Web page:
Skip to Content

Susan Ettenheim

Teachers Teaching Teachers #237 - Social Entrepreneurs Mike Town, Bill Ferriter and Kyle Meador, with Suzie Boss - 3.2.11


58:50 minutes (13.47 MB) The day after this episode of Teachers Teaching Teachers, Chris Sloan, a frequent co-host and planner on the show this year, wrote to Susan and Paul: “I have to say that last night's TTT was an inspiration. It's really got me re-evaluating my teaching.”

The focus of this week’s episode was on social start-ups. Suzie Boss helped us decide who to invite to a show where we were asking to better understand social entrepreneurship. One of the projects that Suzie thought we would want to know about is Cool School Challenge, which, in her description is:
an effort to reduce the carbon footprint of schools. It was launched by Mike Town, environmental science teacher at Redmond High School in Washington, and partners with Puget Sound Clean Air Agency. Participating schools set CO2 reduction goals, figure out their own strategies to achieve them, and track results (and $$ savings for schools) on their website: www.coolschoolchallenge.org

We caught up with Mike Town while he was traveling. Mike currently lives in Washington DC on a year-long Einstein fellowship with the National Science Foundation, and will return to teaching next year. We ask Mike specific questions about Cool School Challenge, but we also ask him to help us to think about the whole idea of working with students to learn about how social justice issues and entrepreneurship can go together.

Bill Ferriter (One Tweet CAN Change the World) was another able guide in our inquiry on this episode of TTT. We talk to him about his micro-loans club of which he and his students are pretty excited:  
One of the projects that I've begun to engage my students in is studying the world through microloans that we are making through Kiva.  We've spent the better part of the past 8 months raising money, studying countries, and selecting entrepreneurs that we are willing to support with loans ranging anywhere from $25-$100.  We've even created a Lending Team---called Team Kids Care---designed to encourage other classes to join us in our efforts. (See more on his Microloans wiki page on Digitally Speaking.)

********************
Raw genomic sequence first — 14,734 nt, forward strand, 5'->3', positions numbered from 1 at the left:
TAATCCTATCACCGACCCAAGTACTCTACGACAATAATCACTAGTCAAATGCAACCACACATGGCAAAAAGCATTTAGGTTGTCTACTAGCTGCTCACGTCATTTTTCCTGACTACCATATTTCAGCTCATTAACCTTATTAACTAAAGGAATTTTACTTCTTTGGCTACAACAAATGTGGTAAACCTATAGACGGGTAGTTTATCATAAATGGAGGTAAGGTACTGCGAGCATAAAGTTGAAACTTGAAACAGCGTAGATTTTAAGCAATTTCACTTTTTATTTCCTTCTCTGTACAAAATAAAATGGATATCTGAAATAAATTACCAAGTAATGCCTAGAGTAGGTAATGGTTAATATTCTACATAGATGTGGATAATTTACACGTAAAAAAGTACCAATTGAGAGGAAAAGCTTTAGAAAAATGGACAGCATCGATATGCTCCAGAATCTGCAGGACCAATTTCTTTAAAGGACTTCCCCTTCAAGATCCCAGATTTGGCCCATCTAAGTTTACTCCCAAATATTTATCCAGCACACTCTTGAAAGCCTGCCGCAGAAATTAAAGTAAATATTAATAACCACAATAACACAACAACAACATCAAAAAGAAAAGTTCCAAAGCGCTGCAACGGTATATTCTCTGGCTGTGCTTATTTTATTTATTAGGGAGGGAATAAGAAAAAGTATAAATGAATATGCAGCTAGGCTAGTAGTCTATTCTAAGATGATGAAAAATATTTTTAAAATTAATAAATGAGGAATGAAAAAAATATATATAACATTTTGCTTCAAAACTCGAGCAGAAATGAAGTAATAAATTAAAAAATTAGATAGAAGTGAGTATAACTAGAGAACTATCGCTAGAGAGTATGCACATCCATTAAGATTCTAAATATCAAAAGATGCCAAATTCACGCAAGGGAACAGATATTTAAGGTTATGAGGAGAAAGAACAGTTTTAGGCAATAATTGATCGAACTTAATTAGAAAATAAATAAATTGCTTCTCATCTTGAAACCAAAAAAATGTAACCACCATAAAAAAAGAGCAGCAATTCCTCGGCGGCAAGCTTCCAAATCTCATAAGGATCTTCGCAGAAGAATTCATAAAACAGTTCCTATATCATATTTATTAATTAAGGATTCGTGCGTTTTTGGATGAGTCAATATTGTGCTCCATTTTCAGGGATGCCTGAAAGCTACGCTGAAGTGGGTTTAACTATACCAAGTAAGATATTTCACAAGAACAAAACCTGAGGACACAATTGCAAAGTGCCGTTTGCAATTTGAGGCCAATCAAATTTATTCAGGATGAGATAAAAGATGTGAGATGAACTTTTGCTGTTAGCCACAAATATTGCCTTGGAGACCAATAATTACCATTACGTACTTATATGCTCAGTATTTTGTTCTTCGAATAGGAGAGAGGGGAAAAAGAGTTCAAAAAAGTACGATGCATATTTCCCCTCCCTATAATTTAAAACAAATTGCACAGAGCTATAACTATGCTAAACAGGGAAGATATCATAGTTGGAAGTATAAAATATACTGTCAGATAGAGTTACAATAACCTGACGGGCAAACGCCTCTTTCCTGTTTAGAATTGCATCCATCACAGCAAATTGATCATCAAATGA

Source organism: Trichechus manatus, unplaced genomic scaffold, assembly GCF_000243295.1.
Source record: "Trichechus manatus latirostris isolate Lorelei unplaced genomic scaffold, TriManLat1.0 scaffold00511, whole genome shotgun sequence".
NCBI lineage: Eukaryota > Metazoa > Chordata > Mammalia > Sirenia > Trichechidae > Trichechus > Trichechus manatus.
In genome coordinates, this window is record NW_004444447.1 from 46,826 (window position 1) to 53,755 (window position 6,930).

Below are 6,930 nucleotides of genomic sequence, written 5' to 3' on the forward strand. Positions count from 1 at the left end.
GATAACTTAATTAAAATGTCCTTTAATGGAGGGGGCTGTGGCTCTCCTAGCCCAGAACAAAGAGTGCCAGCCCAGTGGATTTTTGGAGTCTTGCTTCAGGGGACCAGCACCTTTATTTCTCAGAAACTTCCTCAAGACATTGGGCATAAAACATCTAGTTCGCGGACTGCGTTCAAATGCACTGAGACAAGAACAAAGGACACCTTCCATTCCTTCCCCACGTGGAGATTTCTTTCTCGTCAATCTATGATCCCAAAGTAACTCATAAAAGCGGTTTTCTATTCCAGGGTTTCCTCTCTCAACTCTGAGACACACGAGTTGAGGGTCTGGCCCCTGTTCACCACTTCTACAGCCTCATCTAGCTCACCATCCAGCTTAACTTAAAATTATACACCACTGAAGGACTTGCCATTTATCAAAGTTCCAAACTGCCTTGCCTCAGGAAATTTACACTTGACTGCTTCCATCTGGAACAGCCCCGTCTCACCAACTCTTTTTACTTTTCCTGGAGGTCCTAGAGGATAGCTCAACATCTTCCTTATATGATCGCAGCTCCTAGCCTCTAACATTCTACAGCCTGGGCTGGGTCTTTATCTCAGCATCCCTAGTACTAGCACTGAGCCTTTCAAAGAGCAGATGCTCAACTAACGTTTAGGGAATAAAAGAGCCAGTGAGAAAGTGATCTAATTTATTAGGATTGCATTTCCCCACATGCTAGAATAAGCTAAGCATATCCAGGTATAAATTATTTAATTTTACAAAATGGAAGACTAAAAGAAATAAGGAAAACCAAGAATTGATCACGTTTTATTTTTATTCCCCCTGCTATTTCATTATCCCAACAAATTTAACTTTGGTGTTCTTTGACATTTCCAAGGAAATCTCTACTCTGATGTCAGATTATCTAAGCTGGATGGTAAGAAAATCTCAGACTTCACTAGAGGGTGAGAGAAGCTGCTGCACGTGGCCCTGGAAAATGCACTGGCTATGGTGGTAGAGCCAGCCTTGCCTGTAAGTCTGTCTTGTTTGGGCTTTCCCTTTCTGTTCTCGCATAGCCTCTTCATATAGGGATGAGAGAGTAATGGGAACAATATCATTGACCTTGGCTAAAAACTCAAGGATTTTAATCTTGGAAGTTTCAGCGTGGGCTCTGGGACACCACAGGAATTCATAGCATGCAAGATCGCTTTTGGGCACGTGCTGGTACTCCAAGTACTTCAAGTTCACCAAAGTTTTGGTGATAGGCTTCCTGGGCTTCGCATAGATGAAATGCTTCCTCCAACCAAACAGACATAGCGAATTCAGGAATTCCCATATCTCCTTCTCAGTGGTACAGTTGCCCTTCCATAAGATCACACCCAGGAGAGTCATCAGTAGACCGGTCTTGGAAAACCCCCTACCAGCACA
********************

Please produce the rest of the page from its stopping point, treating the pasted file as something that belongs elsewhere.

Another social entrepreneur on this episode of Teachers Teaching Teachers was our colleague from New Orleans, Kyle Meador, who is the Director of Educational Programs at Our School at Blair Grocery. Their "About OSBG" page on their web site summarizes some of the work that Kyle does with Nat Turner (5 Years After Katrina, Teacher Tills Soil of Lower 9th Ward) and others in the Lower Ninth Ward:

Our mission is to create a resource-rich safe space for youth empowerment and sustainable community development.
Currently, we:

  • Employ 10 neighborhood teenagers in our Growing Growers program,
  • Operate as the Gulf Coast Growing Power Regional Outreach Training Center,
  • Operate a Community Supported Agriculture-style market (Our Market) and a restaurant sales business generating an average of $1,500 weekly from 1/3 acre of land with our students,
  • Engage and educate over 700 high school and college service-learners annually, and
  • Operate an independent alternative school with 5 total students
For listeners who want some background about social entrepreneurship, Suzie Boss provides a couple of a couple of introductory links:

The New Heroes is a PBS documentary series (now a few years old) that profiles social entrepreneurs from around the world. (Full disclosure: Suzie helped write the classroom materials). Details here: www.pbs.org/thenewheroes

Youth Venture is the sister organization Ashoka, which has been kind of the mother-ship for nurturing social entrepreneurs worldwide. Youth Venture aims to get teens (and younger students) involved in leading their own sustainable solutions, and offers start-up grants to teams that come up with good ideas: http://www.genv.net/

We hope you too will find inspiration and encouragement from these beacons of social vision and business sense that we were able to have on this episode of Teachers Teaching Teachers.

Click Read more to see a copy of the chat that was happening during the webcast.

Teachers Teaching Teachers #239 - Bringing the crises in Japan into our classes: Dave Mammen, Kim Cofino, and Scott Lo -03.16.11


54:59 minutes (12.59 MB)